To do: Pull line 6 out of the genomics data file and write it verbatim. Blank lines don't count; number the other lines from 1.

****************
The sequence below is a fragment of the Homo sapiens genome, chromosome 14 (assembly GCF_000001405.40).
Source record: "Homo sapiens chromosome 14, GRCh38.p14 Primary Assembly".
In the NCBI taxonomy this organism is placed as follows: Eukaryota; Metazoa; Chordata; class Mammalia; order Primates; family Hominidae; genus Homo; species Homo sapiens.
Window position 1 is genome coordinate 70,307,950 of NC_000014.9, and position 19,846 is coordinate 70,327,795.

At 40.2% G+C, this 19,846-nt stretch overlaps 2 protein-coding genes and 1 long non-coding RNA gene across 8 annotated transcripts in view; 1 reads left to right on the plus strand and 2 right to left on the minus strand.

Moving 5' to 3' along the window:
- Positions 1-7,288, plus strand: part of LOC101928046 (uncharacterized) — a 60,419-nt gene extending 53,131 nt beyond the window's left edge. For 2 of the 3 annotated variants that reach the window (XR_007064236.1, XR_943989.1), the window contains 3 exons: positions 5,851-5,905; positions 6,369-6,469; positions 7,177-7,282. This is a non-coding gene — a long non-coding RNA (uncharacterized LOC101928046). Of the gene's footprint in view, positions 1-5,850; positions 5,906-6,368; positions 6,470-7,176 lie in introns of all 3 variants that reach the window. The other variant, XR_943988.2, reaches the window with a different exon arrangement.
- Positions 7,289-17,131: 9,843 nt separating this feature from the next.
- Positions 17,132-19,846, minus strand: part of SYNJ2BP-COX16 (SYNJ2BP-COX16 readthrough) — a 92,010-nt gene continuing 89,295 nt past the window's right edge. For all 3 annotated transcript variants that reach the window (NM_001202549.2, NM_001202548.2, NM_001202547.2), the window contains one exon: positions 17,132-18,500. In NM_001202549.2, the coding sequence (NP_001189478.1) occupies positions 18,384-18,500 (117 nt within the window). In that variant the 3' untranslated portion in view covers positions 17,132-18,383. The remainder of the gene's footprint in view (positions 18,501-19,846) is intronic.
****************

Moving 5' to 3' along the window: